Baltimore Police Commissioner Asks FBI to Take Over Investigation of Det. Sean Suiter’s Death day Before Testitfying

Baltimore Police Commissioner Kevin Davis has asked the FBI to take over the investigation into the death of Detective Sean Suiter.

Davis made the request in a letter submitted Friday to FBI Director Christopher Wray in Washington. An FBI spokesman had no comment on whether the agency would agree to the request.

Davis announced his decision at a news conference Friday, saying it was prompted in part by a lack of information about a federal police corruption probe in which Suiter was scheduled to testify the day after he was shot. Davis has said Baltimore police weren’t told of Suiter’s pending testimony for nearly a week after his death. He said Friday he fears his detectives are in the dark.

“Our homicide detectives, some of the best in the business, some of the best I’ve ever seen, can’t do their jobs effectively if there is a perception or a reality that we don’t possess all the information that we need to conduct the investigation,” Davis said.

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Acting U.S. Attorney Stephen Schenning on Friday afternoon disputed Davis’ account, saying he told the police commissioner the day Suiter died of the pending testimony. Davis is “mistaken about the timing,” Schenning said.

Davis said late Friday that he was informed of Suiter’s pending testimony the day Suiter died — the day after he’d been shot. Davis said his previous comments about when he had been informed about the testimony had been misinterpreted.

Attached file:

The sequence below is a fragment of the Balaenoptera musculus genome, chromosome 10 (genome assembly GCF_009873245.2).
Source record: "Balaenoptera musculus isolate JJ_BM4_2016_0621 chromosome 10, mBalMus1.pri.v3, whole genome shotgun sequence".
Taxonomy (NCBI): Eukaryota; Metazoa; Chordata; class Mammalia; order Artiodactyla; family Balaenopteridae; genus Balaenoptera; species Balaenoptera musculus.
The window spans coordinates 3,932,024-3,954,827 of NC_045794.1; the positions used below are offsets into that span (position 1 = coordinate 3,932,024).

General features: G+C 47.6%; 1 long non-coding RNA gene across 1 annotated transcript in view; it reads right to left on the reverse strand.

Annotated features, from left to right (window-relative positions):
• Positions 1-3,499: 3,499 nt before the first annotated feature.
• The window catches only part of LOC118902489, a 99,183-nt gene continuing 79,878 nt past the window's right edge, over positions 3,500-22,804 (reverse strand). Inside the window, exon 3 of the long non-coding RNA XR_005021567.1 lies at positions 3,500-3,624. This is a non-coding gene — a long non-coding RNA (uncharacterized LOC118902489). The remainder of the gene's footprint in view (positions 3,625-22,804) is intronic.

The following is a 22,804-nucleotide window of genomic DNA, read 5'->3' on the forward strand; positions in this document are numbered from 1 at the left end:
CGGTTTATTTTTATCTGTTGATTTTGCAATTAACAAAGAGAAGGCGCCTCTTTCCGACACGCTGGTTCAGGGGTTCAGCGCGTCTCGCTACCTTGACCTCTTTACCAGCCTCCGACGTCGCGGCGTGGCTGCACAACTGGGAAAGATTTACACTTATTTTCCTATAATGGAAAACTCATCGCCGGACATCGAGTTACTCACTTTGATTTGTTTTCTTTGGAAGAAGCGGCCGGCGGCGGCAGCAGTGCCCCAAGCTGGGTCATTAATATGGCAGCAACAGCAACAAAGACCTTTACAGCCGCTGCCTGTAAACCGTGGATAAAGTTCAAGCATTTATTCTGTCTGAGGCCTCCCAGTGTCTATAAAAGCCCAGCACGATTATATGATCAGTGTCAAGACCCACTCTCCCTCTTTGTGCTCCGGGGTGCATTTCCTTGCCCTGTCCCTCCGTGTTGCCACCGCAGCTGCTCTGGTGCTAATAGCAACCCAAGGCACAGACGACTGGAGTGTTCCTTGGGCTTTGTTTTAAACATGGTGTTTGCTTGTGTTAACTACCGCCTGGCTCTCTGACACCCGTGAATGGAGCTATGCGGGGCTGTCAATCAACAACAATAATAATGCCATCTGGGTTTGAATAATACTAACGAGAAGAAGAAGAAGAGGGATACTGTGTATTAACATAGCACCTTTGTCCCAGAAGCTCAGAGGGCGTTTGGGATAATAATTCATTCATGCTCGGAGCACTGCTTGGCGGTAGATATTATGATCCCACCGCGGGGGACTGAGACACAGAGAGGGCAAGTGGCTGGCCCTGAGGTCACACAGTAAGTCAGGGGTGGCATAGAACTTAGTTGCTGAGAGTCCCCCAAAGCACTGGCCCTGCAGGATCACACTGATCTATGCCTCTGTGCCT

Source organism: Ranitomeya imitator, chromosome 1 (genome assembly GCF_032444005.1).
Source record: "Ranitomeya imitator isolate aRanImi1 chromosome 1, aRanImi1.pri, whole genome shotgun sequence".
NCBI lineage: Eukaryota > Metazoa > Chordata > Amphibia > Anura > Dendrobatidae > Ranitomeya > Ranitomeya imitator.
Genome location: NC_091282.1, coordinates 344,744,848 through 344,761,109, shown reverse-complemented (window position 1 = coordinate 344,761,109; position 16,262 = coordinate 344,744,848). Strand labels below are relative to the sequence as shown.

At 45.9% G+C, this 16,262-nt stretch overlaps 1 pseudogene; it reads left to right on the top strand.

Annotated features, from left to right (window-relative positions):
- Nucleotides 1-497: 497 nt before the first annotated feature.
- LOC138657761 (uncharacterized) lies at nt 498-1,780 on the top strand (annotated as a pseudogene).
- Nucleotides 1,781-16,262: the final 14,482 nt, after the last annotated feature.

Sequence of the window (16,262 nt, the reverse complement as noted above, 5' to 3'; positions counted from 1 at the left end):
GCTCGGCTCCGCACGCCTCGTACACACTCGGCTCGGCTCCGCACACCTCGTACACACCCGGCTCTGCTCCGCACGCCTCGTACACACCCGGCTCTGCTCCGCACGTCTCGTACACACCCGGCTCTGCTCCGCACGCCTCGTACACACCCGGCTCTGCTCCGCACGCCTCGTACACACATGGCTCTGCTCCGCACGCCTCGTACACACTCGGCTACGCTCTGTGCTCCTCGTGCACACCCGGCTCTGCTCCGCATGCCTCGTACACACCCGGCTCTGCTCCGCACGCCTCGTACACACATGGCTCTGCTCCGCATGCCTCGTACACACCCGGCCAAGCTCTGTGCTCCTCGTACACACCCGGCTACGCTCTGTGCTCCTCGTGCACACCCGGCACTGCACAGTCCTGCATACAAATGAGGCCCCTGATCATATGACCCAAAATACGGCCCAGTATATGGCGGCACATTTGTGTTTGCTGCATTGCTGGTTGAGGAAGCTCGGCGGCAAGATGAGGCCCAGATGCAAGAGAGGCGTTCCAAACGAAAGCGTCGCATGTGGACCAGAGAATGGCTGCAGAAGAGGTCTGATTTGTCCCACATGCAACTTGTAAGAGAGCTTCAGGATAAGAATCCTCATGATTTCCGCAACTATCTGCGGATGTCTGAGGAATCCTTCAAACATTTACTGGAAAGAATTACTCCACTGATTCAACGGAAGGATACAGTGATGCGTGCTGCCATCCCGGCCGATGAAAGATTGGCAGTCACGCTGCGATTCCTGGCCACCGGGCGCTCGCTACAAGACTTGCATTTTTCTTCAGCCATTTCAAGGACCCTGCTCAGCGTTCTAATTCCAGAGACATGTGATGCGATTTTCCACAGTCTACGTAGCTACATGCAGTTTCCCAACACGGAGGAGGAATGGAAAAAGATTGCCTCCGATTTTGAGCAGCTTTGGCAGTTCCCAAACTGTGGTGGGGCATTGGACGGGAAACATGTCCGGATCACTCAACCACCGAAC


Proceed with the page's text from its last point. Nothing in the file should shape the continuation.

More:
Two City Council members on Thursday had urged Davis to ask the FBI to take over the investigation to assure the public it would be objective, reasoning Davis agreed with Friday.

“The community needs to know that I am willing, and this police department is willing, to invite any extra sets of eyes or resources … to look at this incident to try to figure it out,” he said.

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The decision comes amid a divide among Baltimore police officials over the cause of Suiter’s death, with some investigators believing he was killed and others believing he could have committed suicide.

Suiter, a homicide detective, was fatally shot in the head Nov. 15 during what Davis has described repeatedly in recent weeks as a violent struggle with an unknown suspect on a troubled block in West Baltimore.

Davis said Friday that investigators also have looked into the possibility Suiter committed suicide, but have found no evidence supporting that theory. “There is no evidence whatsoever right now that leads us to suspect that,” Davis said. But he also said police have not recovered any DNA or other forensic evidence to prove Suiter was shot by another person.

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Inside the Police Department, officials are divided about where the evidence points. While some share the commissioner’s view that the case appears to be a homicide, some lean toward suicide as the most likely explanation, sources have told The Baltimore Sun.

“The evidence we have could mean a lot of different things,” one source knowledgeable about the investigation said. “There’s no particular evidence that would indicate murder, accident, or suicide.”

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